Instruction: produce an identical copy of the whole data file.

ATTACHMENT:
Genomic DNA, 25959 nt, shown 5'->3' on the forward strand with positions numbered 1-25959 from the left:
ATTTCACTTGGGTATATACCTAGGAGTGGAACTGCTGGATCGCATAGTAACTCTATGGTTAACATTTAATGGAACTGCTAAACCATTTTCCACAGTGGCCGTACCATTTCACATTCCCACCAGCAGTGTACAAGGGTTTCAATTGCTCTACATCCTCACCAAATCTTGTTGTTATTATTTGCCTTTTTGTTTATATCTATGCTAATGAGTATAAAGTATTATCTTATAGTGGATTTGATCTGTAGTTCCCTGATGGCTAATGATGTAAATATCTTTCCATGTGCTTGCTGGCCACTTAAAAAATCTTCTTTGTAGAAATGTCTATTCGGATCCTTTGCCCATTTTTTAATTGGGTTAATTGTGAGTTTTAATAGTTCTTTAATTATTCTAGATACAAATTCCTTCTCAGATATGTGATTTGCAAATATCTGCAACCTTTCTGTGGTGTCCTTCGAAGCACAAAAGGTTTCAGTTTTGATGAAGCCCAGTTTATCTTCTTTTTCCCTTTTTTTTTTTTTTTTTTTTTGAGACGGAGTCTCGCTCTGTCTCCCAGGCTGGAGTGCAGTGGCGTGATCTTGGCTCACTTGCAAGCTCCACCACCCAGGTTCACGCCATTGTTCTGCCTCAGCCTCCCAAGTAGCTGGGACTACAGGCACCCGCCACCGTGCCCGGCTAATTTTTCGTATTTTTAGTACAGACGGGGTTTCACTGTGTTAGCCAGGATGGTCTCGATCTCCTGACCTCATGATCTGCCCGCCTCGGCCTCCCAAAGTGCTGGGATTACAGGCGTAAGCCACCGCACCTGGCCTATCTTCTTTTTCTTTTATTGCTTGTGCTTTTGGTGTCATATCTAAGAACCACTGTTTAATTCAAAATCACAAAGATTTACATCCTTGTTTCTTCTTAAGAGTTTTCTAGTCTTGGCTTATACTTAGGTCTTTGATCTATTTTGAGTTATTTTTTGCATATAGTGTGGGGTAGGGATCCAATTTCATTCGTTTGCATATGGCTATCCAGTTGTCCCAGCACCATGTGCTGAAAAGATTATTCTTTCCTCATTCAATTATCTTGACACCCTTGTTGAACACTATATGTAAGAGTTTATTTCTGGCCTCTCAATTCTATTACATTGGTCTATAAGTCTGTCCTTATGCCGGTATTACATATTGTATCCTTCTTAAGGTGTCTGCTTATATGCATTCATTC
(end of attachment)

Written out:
Genomic DNA, 25959 nt, shown 5'->3' on the forward strand with positions numbered 1-25959 from the left:
ATTTCACTTGGGTATATACCTAGGAGTGGAACTGCTGGATCGCATAGTAACTCTATGGTTAACATTTAATGGAACTGCTAAACCATTTTCCACAGTGGCCGTACCATTTCACATTCCCACCAGCAGTGTACAAGGGTTTCAATTGCTCTACATCCTCACCAAATCTTGTTGTTATTATTTGCCTTTTTGTTTATATCTATGCTAATGAGTATAAAGTATTATCTTATAGTGGATTTGATCTGTAGTTCCCTGATGGCTAATGATGTAAATATCTTTCCATGTGCTTGCTGGCCACTTAAAAAATCTTCTTTGTAGAAATGTCTATTCGGATCCTTTGCCCATTTTTTAATTGGGTTAATTGTGAGTTTTAATAGTTCTTTAATTATTCTAGATACAAATTCCTTCTCAGATATGTGATTTGCAAATATCTGCAACCTTTCTGTGGTGTCCTTCGAAGCACAAAAGGTTTCAGTTTTGATGAAGCCCAGTTTATCTTCTTTTTCCCTTTTTTTTTTTTTTTTTTTTTGAGACGGAGTCTCGCTCTGTCTCCCAGGCTGGAGTGCAGTGGCGTGATCTTGGCTCACTTGCAAGCTCCACCACCCAGGTTCACGCCATTGTTCTGCCTCAGCCTCCCAAGTAGCTGGGACTACAGGCACCCGCCACCGTGCCCGGCTAATTTTTCGTATTTTTAGTACAGACGGGGTTTCACTGTGTTAGCCAGGATGGTCTCGATCTCCTGACCTCATGATCTGCCCGCCTCGGCCTCCCAAAGTGCTGGGATTACAGGCGTAAGCCACCGCACCTGGCCTATCTTCTTTTTCTTTTATTGCTTGTGCTTTTGGTGTCATATCTAAGAACCACTGTTTAATTCAAAATCACAAAGATTTACATCCTTGTTTCTTCTTAAGAGTTTTCTAGTCTTGGCTTATACTTAGGTCTTTGATCTATTTTGAGTTATTTTTTGCATATAGTGTGGGGTAGGGATCCAATTTCATTCGTTTGCATATGGCTATCCAGTTGTCCCAGCACCATGTGCTGAAAAGATTATTCTTTCCTCATTCAATTATCTTGACACCCTTGTTGAACACTATATGTAAGAGTTTATTTCTGGCCTCTCAATTCTATTACATTGGTCTATAAGTCTGTCCTTATGCCGGTATTACATATTGTATCCTTCTTAAGGTGTCTGCTTATATGCATTCATTC